Completed in 2010, this home stands on the site of a previous house that burned down. Nestled between woods and a tree-smattered meadow, the horizontal forms of the house help to reconnect residents with the site. Sustainable features and innovative construction systems ensure that the house is in tune with natural systems. A central clerestory fills the house with daylight, and gives the structure an iconic presence in the landscape.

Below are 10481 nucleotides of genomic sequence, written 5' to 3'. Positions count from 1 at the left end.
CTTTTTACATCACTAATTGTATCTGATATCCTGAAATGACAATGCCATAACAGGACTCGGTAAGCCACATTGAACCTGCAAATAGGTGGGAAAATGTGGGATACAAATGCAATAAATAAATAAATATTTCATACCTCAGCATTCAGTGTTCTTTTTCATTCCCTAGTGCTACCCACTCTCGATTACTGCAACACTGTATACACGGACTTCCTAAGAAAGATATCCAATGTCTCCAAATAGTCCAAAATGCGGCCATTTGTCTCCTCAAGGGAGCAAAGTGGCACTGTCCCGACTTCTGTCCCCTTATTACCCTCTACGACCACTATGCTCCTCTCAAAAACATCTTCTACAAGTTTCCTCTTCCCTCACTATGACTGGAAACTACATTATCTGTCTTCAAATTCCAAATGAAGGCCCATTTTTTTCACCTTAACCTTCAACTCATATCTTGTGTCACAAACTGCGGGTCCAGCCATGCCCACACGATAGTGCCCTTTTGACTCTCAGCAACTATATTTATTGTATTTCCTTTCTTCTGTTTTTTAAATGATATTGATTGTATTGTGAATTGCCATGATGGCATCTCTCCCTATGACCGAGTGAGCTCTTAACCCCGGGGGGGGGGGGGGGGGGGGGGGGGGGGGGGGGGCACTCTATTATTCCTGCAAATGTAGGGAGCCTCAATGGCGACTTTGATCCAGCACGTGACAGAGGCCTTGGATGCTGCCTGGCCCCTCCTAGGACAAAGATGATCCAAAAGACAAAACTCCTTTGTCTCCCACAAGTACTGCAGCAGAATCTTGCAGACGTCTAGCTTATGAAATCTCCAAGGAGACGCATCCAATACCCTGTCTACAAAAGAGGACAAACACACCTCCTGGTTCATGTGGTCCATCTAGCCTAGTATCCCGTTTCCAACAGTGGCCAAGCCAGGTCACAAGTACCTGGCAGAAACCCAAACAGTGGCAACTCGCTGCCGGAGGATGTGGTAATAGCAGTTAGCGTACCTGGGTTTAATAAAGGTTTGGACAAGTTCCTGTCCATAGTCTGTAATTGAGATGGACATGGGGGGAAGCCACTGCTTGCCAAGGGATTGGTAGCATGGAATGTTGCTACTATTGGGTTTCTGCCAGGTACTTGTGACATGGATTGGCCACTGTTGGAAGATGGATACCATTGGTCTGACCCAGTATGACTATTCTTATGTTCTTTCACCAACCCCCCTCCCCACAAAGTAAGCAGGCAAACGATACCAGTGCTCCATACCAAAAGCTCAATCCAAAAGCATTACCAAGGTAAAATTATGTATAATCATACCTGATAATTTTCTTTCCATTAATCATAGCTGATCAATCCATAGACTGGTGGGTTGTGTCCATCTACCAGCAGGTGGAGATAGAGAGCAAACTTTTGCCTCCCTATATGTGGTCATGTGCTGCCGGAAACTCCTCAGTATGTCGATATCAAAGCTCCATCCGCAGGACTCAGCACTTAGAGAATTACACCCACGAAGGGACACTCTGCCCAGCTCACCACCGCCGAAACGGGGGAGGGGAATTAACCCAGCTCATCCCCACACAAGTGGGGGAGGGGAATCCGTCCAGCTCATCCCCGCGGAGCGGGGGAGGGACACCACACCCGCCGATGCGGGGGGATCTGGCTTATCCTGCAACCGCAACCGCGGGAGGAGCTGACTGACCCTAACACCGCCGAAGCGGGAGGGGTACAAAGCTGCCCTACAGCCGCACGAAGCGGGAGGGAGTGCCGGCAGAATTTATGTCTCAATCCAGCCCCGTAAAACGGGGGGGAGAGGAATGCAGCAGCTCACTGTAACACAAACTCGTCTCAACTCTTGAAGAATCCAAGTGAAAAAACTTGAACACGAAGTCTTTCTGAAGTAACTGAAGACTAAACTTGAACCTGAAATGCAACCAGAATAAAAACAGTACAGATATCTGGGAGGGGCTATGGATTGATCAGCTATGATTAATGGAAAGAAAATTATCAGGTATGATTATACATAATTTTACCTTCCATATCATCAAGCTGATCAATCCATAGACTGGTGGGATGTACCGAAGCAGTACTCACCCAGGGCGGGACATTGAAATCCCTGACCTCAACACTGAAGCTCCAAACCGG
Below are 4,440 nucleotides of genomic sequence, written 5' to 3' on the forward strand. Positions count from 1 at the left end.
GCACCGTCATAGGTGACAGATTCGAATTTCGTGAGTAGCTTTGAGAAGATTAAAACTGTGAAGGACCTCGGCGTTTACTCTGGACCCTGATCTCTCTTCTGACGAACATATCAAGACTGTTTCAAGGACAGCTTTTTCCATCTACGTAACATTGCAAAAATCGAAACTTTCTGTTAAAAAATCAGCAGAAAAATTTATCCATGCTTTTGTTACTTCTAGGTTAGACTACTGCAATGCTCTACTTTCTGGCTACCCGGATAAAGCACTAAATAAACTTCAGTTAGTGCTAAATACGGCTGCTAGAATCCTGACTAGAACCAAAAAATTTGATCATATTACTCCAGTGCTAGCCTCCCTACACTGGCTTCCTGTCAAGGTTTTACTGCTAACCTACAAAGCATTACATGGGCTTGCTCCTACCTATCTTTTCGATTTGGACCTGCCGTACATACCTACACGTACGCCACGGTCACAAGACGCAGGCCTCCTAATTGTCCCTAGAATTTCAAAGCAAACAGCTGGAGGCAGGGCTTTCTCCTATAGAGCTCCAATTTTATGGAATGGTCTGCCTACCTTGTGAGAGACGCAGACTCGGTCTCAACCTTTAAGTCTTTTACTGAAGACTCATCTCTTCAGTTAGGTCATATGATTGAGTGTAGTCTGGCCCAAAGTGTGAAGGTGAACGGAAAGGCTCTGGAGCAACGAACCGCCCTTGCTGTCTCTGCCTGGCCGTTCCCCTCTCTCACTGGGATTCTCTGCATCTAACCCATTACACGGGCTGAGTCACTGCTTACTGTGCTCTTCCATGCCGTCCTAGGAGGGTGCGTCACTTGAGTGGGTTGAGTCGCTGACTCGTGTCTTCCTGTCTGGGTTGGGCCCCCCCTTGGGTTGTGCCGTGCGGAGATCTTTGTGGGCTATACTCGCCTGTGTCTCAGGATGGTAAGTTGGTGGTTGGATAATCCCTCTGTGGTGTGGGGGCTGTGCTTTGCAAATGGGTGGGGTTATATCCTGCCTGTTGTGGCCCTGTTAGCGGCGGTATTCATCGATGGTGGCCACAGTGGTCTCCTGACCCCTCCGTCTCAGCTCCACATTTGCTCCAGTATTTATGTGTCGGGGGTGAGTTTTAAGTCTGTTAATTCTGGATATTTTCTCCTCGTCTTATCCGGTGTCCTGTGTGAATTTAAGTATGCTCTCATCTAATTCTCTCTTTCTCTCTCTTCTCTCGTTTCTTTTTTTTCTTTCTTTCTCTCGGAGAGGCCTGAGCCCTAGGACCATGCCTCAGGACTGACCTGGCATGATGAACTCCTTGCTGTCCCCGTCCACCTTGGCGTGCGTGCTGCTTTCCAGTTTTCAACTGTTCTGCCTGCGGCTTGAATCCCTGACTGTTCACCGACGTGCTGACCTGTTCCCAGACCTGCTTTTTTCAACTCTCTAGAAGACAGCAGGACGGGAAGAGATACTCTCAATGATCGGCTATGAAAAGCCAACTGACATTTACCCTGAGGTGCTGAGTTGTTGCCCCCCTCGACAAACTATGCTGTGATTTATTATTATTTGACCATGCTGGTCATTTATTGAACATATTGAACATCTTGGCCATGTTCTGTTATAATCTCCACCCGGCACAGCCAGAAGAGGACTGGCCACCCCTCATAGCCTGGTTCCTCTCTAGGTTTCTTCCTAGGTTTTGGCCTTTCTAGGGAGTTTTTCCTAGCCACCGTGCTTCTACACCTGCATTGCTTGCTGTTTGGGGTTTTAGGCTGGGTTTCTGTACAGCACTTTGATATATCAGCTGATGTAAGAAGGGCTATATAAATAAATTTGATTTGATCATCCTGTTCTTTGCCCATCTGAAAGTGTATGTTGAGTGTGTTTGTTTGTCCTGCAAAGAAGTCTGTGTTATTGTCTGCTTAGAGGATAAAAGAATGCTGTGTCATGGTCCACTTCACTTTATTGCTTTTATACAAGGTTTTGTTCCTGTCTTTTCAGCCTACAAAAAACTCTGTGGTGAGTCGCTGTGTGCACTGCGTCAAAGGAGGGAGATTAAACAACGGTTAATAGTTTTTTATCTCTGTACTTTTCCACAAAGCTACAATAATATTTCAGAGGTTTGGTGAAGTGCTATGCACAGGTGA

Both passive and active strategies were incorporated to help maximize the performance of this home in regards to both energy and materials. A combination of extensive daylighting and large overhangs maximize natural light while minimizing heating and cooling costs. A geothermal heating and cooling system utilizes the natural temperature of the earth to augment the passive features. A custom, modular system of precast insulated concrete panels and a SIP roof helped to reduce construction waste and compliment the natural heating and cooling strategies.